There is an argument to be made that if you were stupid enough to buy Mosman Oil & Gas (LSE:MSMN) in recent weeks, then you have got no one but yourself to blame. Yesterday, the company announced a deeply discounted placing right after its usual run of puffed up RNSs, hints that it did not need funds and, of course, obligatory corporate presentation of cock and bull.
This pattern repeats itself across AIM day in, day out. It is very damaging to the integrity of the market and needs to be brought to an end.
I am sure that Mosman technically did nothing wrong in the lead up to the placing. Morally, on the other hand, I am much less sure. With the benefit of placing hindsight, Mosman’s news flow has a definite feel of careful stage management. Over the course of April, the company released a run of positive announcements about progress at the Stanley-1 and Stanley-2 wells, which it was “delighted” with and “would soon receive cash flow from”. Then came the Champion Project farm-out and the latest corporate presentation, just under a week ago.
Although Mosman’s share price dipped in May, the rally it enjoyed took it from 0.27p at the end of March all the way up to 0.51 at the end of April. Two weeks later and along came the placing at 0.3p, a massive 40% discount to where the shares traded at just over a fortnight ago.
Anyone who bought in the secondary market over this time would have every right to feel aggrieved, especially given what we learned about Stanley-2 in yesterday’s placing RNS;
“At Stanley-2, the production is primarily gas and constrained by gas infrastructure. As previously announced, this means the well may be recompleted in another zone to produce primarily oil. Further announcements will be made in due course.”
So much for the “nearby well in the same primary completion zone had an initial test rate of more than 100 BOPD, initial production rates of 64 BOPD and 51 MCFGPD with no water cut, and went on to produce over 53,000 BBLs of oil in less than four years,” which Nadsoil helpfully told Mosman about on 11 April!
Despite this unfortunate turn of events, Mosman has not broken any rules. These are clear. A placing is only considered inside once the fundraising process has begun. Even if a company is running on fumes and the management team knows damn well it urgently needs to wring whatever it can out of the market, so long as it has not instructed the broker to start making calls there is no inside information.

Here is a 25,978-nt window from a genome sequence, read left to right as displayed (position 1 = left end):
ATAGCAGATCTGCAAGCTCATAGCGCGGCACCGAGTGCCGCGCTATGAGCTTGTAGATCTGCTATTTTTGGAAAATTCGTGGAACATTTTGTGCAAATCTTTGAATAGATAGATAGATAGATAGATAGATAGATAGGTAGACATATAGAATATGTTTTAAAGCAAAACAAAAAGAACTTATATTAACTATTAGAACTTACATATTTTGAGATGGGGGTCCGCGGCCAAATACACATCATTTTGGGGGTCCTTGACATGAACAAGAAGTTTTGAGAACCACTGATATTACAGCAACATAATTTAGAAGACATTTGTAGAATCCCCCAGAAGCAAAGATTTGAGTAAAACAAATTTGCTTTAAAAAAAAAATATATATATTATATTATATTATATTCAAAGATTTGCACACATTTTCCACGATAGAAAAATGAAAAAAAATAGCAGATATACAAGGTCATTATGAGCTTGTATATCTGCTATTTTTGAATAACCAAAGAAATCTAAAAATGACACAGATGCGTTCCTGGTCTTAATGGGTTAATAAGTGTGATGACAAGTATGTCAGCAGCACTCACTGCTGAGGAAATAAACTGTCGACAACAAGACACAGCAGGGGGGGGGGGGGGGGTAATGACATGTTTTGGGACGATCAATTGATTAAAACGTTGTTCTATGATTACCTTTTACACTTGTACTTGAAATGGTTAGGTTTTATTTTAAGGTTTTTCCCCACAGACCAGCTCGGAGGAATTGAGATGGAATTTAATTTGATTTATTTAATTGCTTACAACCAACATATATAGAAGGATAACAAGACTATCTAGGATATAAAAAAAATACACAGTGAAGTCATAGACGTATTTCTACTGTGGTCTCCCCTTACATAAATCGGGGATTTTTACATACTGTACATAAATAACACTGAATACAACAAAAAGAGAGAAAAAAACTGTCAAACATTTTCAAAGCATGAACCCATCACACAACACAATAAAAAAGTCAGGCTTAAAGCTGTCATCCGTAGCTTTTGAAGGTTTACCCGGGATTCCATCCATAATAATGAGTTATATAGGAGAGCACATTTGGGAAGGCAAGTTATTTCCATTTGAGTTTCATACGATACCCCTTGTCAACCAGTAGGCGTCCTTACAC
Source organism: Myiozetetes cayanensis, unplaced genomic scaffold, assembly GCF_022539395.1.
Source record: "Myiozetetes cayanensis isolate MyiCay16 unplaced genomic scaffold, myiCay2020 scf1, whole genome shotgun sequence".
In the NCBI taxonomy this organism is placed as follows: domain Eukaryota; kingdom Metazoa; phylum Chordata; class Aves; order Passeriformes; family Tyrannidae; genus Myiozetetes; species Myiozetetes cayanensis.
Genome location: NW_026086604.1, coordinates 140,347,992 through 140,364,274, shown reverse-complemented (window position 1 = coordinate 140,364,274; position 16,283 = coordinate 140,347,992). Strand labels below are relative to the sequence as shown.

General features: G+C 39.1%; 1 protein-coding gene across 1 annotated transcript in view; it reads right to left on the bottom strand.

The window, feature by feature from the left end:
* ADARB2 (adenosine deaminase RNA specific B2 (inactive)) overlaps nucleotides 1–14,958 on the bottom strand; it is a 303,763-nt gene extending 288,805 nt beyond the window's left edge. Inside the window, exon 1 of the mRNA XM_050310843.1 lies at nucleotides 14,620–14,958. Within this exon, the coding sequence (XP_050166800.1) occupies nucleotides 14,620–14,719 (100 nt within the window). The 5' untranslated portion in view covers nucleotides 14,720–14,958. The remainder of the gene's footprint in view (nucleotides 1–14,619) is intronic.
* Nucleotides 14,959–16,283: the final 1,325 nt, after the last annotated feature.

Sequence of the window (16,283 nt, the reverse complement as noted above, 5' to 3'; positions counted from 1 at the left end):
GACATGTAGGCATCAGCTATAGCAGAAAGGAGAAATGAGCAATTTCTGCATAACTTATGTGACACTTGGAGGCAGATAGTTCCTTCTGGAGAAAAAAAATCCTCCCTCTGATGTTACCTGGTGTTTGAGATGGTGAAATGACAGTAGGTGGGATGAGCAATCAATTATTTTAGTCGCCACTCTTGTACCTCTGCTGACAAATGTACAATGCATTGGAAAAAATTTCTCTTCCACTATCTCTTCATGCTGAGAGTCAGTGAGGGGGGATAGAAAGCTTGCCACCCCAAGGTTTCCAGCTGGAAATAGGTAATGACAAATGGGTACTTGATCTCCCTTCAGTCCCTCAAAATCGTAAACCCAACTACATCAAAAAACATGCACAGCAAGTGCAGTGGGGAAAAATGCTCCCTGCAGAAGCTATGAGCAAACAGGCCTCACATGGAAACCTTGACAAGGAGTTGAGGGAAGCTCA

Of course in practice the system is inherently flawed.
Boards of companies know well in advance when they need to raise money. This is especially the case for firms like Mosman, where the directors enjoy a lavish lifestyle at the expense of shareholders. In 2018, John Barr paid himself £133,000 for working three-and-a-half days a week, while Andy Carroll pocketed over £145,000 for the equivalent of just under two-and-a-half days. Who knew part time roles were so generously paid?!
It is inconceivable that Barr and Carroll were not considering a placing months ago. This is a loss-making business with an extremely expensive board overhead, marginal assets, and plenty of working capital commitments. It could only survive by raising more money. And it could only raise more money if there was enough interest in the secondary market; hence the news flow.
There really is something quite perverse about this whole spectacle. Mosman is a business that is never likely going to deliver a fundamental return. The fact the market is structured in the manner it is, actively encouraging directors like Barr and Carroll to promote their stocks ahead of placings, is just plain wrong.
AIM could be an incredible asset for UK Plc. It is the most liquid “growth” market in the world. Last year £5.5bn was raised on it, through new and further issues. However, so long as directors like Barr and Carroll are actively enabled and encouraged to keep on pulling the same promotional stunts hundreds of millions of pounds will continue to be wasted on worthless companies.
It is time for change.